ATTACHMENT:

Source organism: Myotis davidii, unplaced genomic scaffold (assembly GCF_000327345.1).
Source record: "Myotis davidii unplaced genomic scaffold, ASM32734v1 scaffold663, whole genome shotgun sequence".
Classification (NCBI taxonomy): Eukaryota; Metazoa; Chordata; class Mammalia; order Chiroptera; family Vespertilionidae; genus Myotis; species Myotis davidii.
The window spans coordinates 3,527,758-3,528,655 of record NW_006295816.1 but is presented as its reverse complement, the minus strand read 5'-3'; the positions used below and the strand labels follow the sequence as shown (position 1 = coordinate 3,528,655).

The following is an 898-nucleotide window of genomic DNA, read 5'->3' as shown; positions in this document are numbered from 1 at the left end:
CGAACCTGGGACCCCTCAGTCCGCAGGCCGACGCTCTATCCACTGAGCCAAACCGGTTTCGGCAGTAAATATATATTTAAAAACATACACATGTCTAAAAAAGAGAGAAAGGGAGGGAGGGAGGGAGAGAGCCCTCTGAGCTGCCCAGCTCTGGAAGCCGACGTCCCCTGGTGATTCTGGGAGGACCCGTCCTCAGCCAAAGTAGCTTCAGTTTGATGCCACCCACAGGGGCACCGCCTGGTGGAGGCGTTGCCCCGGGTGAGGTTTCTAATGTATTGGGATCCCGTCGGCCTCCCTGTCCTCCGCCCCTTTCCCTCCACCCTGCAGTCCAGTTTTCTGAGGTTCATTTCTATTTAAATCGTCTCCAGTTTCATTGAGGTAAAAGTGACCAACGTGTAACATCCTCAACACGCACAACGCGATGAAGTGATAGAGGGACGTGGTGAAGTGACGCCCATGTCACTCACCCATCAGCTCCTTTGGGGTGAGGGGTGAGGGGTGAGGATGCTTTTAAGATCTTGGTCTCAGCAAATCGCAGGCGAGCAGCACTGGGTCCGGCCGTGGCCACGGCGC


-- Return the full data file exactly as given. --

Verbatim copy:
Source organism: Myotis davidii, unplaced genomic scaffold (assembly GCF_000327345.1).
Source record: "Myotis davidii unplaced genomic scaffold, ASM32734v1 scaffold663, whole genome shotgun sequence".
Classification (NCBI taxonomy): Eukaryota; Metazoa; Chordata; class Mammalia; order Chiroptera; family Vespertilionidae; genus Myotis; species Myotis davidii.
The window spans coordinates 3,527,758-3,528,655 of record NW_006295816.1 but is presented as its reverse complement, the minus strand read 5'-3'; the positions used below and the strand labels follow the sequence as shown (position 1 = coordinate 3,528,655).

The following is an 898-nucleotide window of genomic DNA, read 5'->3' as shown; positions in this document are numbered from 1 at the left end:
CGAACCTGGGACCCCTCAGTCCGCAGGCCGACGCTCTATCCACTGAGCCAAACCGGTTTCGGCAGTAAATATATATTTAAAAACATACACATGTCTAAAAAAGAGAGAAAGGGAGGGAGGGAGGGAGAGAGCCCTCTGAGCTGCCCAGCTCTGGAAGCCGACGTCCCCTGGTGATTCTGGGAGGACCCGTCCTCAGCCAAAGTAGCTTCAGTTTGATGCCACCCACAGGGGCACCGCCTGGTGGAGGCGTTGCCCCGGGTGAGGTTTCTAATGTATTGGGATCCCGTCGGCCTCCCTGTCCTCCGCCCCTTTCCCTCCACCCTGCAGTCCAGTTTTCTGAGGTTCATTTCTATTTAAATCGTCTCCAGTTTCATTGAGGTAAAAGTGACCAACGTGTAACATCCTCAACACGCACAACGCGATGAAGTGATAGAGGGACGTGGTGAAGTGACGCCCATGTCACTCACCCATCAGCTCCTTTGGGGTGAGGGGTGAGGGGTGAGGATGCTTTTAAGATCTTGGTCTCAGCAAATCGCAGGCGAGCAGCACTGGGTCCGGCCGTGGCCACGGCGC